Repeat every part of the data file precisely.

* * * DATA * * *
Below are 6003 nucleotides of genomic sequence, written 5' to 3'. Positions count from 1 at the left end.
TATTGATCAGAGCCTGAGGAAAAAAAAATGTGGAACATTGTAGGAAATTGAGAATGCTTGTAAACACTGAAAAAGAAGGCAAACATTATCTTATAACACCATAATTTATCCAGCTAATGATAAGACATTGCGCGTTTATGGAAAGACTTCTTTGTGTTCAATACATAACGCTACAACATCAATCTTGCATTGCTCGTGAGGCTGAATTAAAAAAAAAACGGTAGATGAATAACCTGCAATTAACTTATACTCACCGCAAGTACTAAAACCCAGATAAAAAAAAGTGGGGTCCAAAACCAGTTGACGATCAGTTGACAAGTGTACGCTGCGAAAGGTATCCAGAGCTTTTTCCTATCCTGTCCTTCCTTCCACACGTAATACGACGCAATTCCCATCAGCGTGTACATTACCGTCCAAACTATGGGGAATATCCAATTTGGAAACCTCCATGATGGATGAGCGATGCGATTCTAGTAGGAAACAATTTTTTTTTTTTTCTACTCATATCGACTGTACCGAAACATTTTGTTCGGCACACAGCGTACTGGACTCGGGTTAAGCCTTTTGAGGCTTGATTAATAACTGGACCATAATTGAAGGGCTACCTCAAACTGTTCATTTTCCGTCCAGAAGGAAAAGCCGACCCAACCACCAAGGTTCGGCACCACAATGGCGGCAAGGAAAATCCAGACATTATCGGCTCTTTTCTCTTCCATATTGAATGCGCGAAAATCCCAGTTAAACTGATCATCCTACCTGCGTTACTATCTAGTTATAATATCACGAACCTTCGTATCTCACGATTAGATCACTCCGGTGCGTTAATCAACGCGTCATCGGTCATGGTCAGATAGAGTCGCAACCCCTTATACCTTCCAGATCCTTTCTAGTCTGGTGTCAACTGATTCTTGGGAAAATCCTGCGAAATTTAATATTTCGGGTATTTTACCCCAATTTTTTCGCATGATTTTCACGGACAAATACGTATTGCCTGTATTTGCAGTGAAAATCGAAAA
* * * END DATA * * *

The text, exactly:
Below are 6003 nucleotides of genomic sequence, written 5' to 3'. Positions count from 1 at the left end.
TATTGATCAGAGCCTGAGGAAAAAAAAATGTGGAACATTGTAGGAAATTGAGAATGCTTGTAAACACTGAAAAAGAAGGCAAACATTATCTTATAACACCATAATTTATCCAGCTAATGATAAGACATTGCGCGTTTATGGAAAGACTTCTTTGTGTTCAATACATAACGCTACAACATCAATCTTGCATTGCTCGTGAGGCTGAATTAAAAAAAAAACGGTAGATGAATAACCTGCAATTAACTTATACTCACCGCAAGTACTAAAACCCAGATAAAAAAAAGTGGGGTCCAAAACCAGTTGACGATCAGTTGACAAGTGTACGCTGCGAAAGGTATCCAGAGCTTTTTCCTATCCTGTCCTTCCTTCCACACGTAATACGACGCAATTCCCATCAGCGTGTACATTACCGTCCAAACTATGGGGAATATCCAATTTGGAAACCTCCATGATGGATGAGCGATGCGATTCTAGTAGGAAACAATTTTTTTTTTTTTCTACTCATATCGACTGTACCGAAACATTTTGTTCGGCACACAGCGTACTGGACTCGGGTTAAGCCTTTTGAGGCTTGATTAATAACTGGACCATAATTGAAGGGCTACCTCAAACTGTTCATTTTCCGTCCAGAAGGAAAAGCCGACCCAACCACCAAGGTTCGGCACCACAATGGCGGCAAGGAAAATCCAGACATTATCGGCTCTTTTCTCTTCCATATTGAATGCGCGAAAATCCCAGTTAAACTGATCATCCTACCTGCGTTACTATCTAGTTATAATATCACGAACCTTCGTATCTCACGATTAGATCACTCCGGTGCGTTAATCAACGCGTCATCGGTCATGGTCAGATAGAGTCGCAACCCCTTATACCTTCCAGATCCTTTCTAGTCTGGTGTCAACTGATTCTTGGGAAAATCCTGCGAAATTTAATATTTCGGGTATTTTACCCCAATTTTTTCGCATGATTTTCACGGACAAATACGTATTGCCTGTATTTGCAGTGAAAATCGAAAA